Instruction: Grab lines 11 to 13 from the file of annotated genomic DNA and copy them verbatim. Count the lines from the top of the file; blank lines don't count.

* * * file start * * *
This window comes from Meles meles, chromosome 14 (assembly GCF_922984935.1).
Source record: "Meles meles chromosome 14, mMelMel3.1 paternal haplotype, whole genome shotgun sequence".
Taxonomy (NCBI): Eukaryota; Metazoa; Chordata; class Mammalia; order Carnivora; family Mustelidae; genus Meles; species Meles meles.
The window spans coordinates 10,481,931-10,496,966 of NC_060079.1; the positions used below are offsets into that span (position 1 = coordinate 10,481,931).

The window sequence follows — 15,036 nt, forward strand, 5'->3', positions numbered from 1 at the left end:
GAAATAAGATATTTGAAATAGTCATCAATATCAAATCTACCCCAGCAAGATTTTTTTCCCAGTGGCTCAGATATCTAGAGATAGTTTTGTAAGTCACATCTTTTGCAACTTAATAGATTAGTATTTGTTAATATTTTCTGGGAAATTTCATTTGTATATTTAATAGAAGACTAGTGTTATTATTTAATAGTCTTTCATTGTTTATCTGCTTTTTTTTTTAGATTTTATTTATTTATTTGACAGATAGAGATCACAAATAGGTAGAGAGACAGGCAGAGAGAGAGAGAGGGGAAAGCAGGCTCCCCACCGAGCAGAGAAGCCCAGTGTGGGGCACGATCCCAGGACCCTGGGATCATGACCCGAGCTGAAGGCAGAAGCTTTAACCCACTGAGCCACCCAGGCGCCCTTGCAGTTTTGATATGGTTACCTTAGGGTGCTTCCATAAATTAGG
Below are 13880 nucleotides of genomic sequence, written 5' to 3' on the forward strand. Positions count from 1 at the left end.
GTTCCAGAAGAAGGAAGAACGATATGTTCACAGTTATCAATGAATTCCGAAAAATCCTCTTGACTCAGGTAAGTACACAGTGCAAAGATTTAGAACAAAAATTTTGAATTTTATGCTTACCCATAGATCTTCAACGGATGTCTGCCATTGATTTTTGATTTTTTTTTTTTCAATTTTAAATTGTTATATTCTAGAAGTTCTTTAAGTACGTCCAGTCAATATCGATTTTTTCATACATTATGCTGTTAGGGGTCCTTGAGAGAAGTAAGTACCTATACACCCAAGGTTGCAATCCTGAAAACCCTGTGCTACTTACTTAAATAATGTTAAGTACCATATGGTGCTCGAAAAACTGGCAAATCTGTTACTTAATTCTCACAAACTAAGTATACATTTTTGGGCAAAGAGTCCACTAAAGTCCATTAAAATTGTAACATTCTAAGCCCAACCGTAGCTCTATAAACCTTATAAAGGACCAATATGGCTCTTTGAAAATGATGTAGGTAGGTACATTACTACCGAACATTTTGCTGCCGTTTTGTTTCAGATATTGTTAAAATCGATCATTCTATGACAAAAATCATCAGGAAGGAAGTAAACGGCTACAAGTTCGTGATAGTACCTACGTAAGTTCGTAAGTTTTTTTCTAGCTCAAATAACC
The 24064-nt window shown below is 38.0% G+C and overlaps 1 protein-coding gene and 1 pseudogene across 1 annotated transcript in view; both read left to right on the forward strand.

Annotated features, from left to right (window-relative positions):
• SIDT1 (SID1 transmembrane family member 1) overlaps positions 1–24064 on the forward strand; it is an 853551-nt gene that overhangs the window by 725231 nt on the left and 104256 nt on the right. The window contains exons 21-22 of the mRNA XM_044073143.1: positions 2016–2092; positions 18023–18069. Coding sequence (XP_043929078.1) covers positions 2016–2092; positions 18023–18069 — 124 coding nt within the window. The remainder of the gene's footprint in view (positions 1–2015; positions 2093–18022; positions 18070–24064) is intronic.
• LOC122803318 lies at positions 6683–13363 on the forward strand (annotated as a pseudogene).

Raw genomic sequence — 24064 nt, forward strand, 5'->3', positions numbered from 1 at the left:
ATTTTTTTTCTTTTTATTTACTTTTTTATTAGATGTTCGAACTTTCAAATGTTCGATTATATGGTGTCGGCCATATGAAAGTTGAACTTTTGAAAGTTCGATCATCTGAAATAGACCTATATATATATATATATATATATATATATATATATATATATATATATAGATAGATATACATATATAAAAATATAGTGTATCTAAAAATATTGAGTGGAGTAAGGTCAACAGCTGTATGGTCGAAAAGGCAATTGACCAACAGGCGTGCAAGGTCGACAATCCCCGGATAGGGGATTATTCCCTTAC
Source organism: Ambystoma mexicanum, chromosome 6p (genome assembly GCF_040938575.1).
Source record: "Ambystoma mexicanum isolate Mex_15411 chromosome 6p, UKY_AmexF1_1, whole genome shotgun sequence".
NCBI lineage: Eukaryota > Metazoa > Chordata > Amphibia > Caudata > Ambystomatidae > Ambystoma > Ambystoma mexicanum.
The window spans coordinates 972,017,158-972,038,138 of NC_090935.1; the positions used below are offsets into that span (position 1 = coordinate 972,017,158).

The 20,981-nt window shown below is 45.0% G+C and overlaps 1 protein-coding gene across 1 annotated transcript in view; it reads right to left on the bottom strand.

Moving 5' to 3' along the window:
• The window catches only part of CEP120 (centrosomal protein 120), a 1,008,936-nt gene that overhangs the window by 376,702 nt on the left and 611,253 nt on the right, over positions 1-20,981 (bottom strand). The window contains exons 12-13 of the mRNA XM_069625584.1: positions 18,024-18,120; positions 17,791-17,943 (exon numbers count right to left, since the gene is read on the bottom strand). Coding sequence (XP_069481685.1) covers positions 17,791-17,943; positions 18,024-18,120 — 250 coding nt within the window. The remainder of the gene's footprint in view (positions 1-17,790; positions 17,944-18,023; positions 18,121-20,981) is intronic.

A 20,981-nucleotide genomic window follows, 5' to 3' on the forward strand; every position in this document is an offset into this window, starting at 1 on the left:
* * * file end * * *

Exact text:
• SIDT1 (SID1 transmembrane family member 1) overlaps positions 1–24064 on the forward strand; it is an 853551-nt gene that overhangs the window by 725231 nt on the left and 104256 nt on the right. The window contains exons 21-22 of the mRNA XM_044073143.1: positions 2016–2092; positions 18023–18069. Coding sequence (XP_043929078.1) covers positions 2016–2092; positions 18023–18069 — 124 coding nt within the window. The remainder of the gene's footprint in view (positions 1–2015; positions 2093–18022; positions 18070–24064) is intronic.
• LOC122803318 lies at positions 6683–13363 on the forward strand (annotated as a pseudogene).

Raw genomic sequence — 24064 nt, forward strand, 5'->3', positions numbered from 1 at the left: